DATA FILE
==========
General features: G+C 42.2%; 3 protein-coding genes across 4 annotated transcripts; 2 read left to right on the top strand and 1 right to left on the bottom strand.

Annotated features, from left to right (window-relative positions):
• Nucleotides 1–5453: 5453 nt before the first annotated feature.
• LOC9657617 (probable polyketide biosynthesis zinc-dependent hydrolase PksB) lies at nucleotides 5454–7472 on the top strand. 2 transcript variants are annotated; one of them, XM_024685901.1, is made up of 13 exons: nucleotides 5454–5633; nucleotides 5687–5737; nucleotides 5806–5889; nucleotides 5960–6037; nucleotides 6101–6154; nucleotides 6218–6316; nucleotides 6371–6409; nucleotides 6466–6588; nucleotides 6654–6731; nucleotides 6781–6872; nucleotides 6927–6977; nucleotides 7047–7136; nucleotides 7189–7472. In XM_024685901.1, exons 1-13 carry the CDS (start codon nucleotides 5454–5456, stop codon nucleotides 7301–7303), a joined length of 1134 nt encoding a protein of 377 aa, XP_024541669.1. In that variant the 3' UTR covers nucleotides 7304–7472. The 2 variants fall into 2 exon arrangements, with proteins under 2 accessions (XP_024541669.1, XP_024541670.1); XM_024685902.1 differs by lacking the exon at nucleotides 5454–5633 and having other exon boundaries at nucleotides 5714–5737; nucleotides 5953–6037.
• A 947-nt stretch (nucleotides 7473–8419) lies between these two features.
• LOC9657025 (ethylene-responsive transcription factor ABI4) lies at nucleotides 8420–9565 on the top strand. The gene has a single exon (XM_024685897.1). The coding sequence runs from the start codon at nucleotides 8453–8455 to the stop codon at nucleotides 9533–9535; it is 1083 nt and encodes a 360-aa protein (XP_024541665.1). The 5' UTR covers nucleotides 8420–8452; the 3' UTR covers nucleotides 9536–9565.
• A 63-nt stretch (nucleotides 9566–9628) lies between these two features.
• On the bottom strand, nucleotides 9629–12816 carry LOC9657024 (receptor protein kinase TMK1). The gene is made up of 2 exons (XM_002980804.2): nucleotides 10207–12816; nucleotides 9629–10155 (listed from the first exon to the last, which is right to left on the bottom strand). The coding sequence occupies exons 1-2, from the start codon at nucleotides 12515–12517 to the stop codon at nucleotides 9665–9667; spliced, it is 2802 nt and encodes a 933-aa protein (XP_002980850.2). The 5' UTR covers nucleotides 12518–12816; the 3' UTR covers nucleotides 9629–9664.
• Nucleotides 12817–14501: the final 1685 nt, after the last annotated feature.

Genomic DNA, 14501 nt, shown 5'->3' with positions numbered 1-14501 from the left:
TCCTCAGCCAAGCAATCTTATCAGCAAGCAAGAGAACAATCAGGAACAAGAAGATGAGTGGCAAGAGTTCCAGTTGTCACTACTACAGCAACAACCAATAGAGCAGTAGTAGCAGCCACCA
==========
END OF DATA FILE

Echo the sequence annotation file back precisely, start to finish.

General features: G+C 42.2%; 3 protein-coding genes across 4 annotated transcripts; 2 read left to right on the top strand and 1 right to left on the bottom strand.

Annotated features, from left to right (window-relative positions):
• Nucleotides 1–5453: 5453 nt before the first annotated feature.
• LOC9657617 (probable polyketide biosynthesis zinc-dependent hydrolase PksB) lies at nucleotides 5454–7472 on the top strand. 2 transcript variants are annotated; one of them, XM_024685901.1, is made up of 13 exons: nucleotides 5454–5633; nucleotides 5687–5737; nucleotides 5806–5889; nucleotides 5960–6037; nucleotides 6101–6154; nucleotides 6218–6316; nucleotides 6371–6409; nucleotides 6466–6588; nucleotides 6654–6731; nucleotides 6781–6872; nucleotides 6927–6977; nucleotides 7047–7136; nucleotides 7189–7472. In XM_024685901.1, exons 1-13 carry the CDS (start codon nucleotides 5454–5456, stop codon nucleotides 7301–7303), a joined length of 1134 nt encoding a protein of 377 aa, XP_024541669.1. In that variant the 3' UTR covers nucleotides 7304–7472. The 2 variants fall into 2 exon arrangements, with proteins under 2 accessions (XP_024541669.1, XP_024541670.1); XM_024685902.1 differs by lacking the exon at nucleotides 5454–5633 and having other exon boundaries at nucleotides 5714–5737; nucleotides 5953–6037.
• A 947-nt stretch (nucleotides 7473–8419) lies between these two features.
• LOC9657025 (ethylene-responsive transcription factor ABI4) lies at nucleotides 8420–9565 on the top strand. The gene has a single exon (XM_024685897.1). The coding sequence runs from the start codon at nucleotides 8453–8455 to the stop codon at nucleotides 9533–9535; it is 1083 nt and encodes a 360-aa protein (XP_024541665.1). The 5' UTR covers nucleotides 8420–8452; the 3' UTR covers nucleotides 9536–9565.
• A 63-nt stretch (nucleotides 9566–9628) lies between these two features.
• On the bottom strand, nucleotides 9629–12816 carry LOC9657024 (receptor protein kinase TMK1). The gene is made up of 2 exons (XM_002980804.2): nucleotides 10207–12816; nucleotides 9629–10155 (listed from the first exon to the last, which is right to left on the bottom strand). The coding sequence occupies exons 1-2, from the start codon at nucleotides 12515–12517 to the stop codon at nucleotides 9665–9667; spliced, it is 2802 nt and encodes a 933-aa protein (XP_002980850.2). The 5' UTR covers nucleotides 12518–12816; the 3' UTR covers nucleotides 9629–9664.
• Nucleotides 12817–14501: the final 1685 nt, after the last annotated feature.

Genomic DNA, 14501 nt, shown 5'->3' with positions numbered 1-14501 from the left:
TCCTCAGCCAAGCAATCTTATCAGCAAGCAAGAGAACAATCAGGAACAAGAAGATGAGTGGCAAGAGTTCCAGTTGTCACTACTACAGCAACAACCAATAGAGCAGTAGTAGCAGCCACCA